Doubt, John Patrick Shanley’s film adaptation of his Pulitzer Prize and Tony Award-winning play, deals with various issues—the debate over whether the Catholic Church should stand firm to old-school doctrine or evolve with the times, the ways in which those too wrapped up in their own righteousness lose sight of compassion, more tangential questions of crisis of faith and (perhaps) sexuality—-but primarily it’s a battle between doubt and certainty, both as an external conflict between characters and within individual characters’ hearts.  Its outwardly simple, straightforward premise steeps itself in ambiguity and leads us into a moral quagmire from which it never lets us emerge.  Those who dislike ambiguity and expect a film to offer a clear-cut resolution with clear answers will not be satisfied.  Different viewers will come to different interpretations, and Doubt is the kind of film (or play) that can inspire heated debates after the end credits have rolled or the curtain has fallen. Continue reading

Suicide Squad (2016)

squadDIRECTOR: David Ayer

CAST: Will Smith, Margot Robbie, Jared Leto, Joel Kinnaman, Viola Davis, Jai Courtney, Jay Hernandez, Cara Delevingne, Karen Fukuhara, Adewale Akinnuoye-Agbaje, Adam Beach, Scott Eastwood, Common


Suicide Squad promoted itself as a kind of darker, grittier, DC equivalent of Marvel’s offbeat Guardians of the Galaxy—complete with a ragtag band of lower-tier comic book characters and a busy soundtrack of pop hits—and while I’m not prepared to place it on equal footing, it’s at least more enjoyable than DC’s previous offering this year, the dreary, borderline incoherent Batman v Superman: Dawn of Justice (though that might sound like damning with faint praise).  The film has its own issues, but overall, despite being critically savaged, it’s a fairly enjoyable romp with enough cheeky humor and kinetic action to please many fans of the comic series. Continue reading

Jason Bourne (2016)

jasonDIRECTOR: Paul Greengrass

CAST: Matt Damon, Alicia Vikander, Tommy Lee Jones, Vincent Cassel, Julia Stiles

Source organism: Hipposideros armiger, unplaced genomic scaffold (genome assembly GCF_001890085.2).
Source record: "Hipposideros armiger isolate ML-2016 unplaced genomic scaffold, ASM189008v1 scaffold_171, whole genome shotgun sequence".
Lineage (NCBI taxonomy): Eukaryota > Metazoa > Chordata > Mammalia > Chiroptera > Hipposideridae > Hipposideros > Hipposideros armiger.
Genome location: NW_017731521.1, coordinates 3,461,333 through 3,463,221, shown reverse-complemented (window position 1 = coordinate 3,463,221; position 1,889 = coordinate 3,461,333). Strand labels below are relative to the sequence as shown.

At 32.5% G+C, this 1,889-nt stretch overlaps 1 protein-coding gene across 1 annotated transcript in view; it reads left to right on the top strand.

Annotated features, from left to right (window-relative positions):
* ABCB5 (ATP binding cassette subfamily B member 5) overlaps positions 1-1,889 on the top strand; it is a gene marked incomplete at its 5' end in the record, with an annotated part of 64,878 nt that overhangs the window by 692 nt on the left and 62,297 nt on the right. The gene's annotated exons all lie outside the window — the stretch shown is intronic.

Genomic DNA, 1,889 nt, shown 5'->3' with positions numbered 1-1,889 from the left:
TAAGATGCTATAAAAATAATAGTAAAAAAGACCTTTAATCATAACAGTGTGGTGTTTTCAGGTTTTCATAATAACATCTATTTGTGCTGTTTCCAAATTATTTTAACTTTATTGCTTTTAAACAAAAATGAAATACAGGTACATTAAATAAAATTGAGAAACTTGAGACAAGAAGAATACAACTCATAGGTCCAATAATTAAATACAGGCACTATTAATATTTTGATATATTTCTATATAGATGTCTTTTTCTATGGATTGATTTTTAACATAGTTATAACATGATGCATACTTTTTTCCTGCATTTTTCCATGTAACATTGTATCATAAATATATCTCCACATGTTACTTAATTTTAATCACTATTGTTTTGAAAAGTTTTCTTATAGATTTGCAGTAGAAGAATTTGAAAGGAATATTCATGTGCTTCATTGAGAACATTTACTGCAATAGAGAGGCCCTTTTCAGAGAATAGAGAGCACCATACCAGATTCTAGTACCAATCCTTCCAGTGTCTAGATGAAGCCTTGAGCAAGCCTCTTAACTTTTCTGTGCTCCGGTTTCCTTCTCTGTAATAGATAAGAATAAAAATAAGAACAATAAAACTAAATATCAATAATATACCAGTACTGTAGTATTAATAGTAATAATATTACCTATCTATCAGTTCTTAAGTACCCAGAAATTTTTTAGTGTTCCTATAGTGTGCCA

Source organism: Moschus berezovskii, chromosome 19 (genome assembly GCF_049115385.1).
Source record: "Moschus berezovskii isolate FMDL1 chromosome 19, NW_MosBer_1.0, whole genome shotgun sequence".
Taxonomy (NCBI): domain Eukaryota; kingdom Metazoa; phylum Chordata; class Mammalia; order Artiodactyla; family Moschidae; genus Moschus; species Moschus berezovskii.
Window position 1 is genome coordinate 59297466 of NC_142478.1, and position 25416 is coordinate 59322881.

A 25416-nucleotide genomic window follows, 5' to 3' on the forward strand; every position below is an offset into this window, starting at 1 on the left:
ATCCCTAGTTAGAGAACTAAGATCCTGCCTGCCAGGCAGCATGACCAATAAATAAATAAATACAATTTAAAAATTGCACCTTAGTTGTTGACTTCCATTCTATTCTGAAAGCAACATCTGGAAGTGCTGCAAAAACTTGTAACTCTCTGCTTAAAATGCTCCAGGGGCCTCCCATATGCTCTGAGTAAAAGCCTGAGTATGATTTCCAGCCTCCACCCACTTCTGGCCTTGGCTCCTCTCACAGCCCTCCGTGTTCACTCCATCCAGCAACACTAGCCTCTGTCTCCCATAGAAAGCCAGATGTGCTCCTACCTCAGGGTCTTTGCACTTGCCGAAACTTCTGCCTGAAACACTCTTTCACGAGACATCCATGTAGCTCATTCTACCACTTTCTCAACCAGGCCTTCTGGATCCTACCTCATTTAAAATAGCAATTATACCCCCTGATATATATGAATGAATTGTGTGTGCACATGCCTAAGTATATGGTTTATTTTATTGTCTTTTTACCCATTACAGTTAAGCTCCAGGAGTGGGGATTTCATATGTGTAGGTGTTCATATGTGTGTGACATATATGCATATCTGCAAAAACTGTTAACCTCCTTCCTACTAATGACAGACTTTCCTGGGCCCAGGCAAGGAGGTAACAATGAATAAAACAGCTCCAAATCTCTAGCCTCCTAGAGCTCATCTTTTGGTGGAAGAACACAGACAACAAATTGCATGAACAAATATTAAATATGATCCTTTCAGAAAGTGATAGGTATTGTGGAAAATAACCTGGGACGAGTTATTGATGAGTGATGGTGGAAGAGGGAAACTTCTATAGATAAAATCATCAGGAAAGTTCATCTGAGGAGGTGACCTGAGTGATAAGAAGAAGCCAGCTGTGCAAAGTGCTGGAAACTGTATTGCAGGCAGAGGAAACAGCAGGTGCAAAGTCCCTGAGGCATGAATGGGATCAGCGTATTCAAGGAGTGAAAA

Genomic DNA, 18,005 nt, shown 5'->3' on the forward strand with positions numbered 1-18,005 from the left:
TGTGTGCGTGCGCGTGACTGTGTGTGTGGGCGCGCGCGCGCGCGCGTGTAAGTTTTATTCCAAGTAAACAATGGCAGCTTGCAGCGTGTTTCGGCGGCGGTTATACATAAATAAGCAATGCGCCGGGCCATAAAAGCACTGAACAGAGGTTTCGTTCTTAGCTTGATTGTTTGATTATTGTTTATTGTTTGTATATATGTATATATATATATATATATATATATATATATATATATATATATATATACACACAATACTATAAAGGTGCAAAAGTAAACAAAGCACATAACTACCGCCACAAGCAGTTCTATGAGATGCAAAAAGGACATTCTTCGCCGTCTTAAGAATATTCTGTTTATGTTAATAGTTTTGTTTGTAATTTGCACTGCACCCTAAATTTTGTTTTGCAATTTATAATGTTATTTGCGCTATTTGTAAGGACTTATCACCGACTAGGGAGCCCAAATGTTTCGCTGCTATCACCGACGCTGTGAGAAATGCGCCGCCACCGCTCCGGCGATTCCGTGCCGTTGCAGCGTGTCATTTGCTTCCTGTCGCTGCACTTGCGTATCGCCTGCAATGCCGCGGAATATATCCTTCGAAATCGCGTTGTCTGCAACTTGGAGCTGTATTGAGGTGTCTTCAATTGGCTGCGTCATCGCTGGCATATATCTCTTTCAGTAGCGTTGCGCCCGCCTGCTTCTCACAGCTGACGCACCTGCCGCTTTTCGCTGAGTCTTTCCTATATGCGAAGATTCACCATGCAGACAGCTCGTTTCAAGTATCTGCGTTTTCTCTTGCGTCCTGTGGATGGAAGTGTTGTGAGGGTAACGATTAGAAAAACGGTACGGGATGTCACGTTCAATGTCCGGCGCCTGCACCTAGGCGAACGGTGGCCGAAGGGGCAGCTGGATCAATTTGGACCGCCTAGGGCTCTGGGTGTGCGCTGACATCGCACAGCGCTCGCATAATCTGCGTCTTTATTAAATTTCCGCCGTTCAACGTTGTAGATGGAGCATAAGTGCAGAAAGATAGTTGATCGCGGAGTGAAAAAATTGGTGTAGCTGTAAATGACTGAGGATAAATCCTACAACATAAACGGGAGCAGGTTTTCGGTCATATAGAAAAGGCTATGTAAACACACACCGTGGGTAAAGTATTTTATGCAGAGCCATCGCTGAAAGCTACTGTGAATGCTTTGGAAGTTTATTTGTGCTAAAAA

With the total box office gross for Universal’s Bourne trilogy reaching nearly $1 billion, it was inevitable that the studio would want more, even when director Paul Greengrass and star Matt Damon were uninterested in returning, but their misfired attempt at expanding the Bourne “universe”, 2012’s The Bourne Legacy (starring Jeremy Renner as someone not named Jason Bourne), was a superfluous side tangent to nowhere.  A Matt Damon-sized hole was left in the franchise, a hole that has finally been filled, nearly a decade after he last played the part, with he and Greengrass returning to the popular action series.  Was it worth the wait (and the undoubtedly hefty paychecks involved in drawing both men back into the fold)?  Questionable.  Among long-awaited sequels to popular franchises, the simply-titled Jason Bourne runs circles around this summer’s unneeded sequels London Has Fallen or Independence Day: Resurgence, but it feels like a “greatest hits” cover of the original series, reheated and served for leftovers.  It doesn’t break any new ground; in fact, it rehashes various plot elements, to the extent that it comes across as an adequately engaging but ultimately superfluous sequel whose existence is unessential. Continue reading

Star Trek Beyond (2016)

beyondDIRECTOR: Justin Lin

CAST: Chris Pine, Zachary Quinto, Zoe Saldana, Karl Urban, Simon Pegg, John Cho, Anton Yelchin, Sofia Boutella, Idris Elba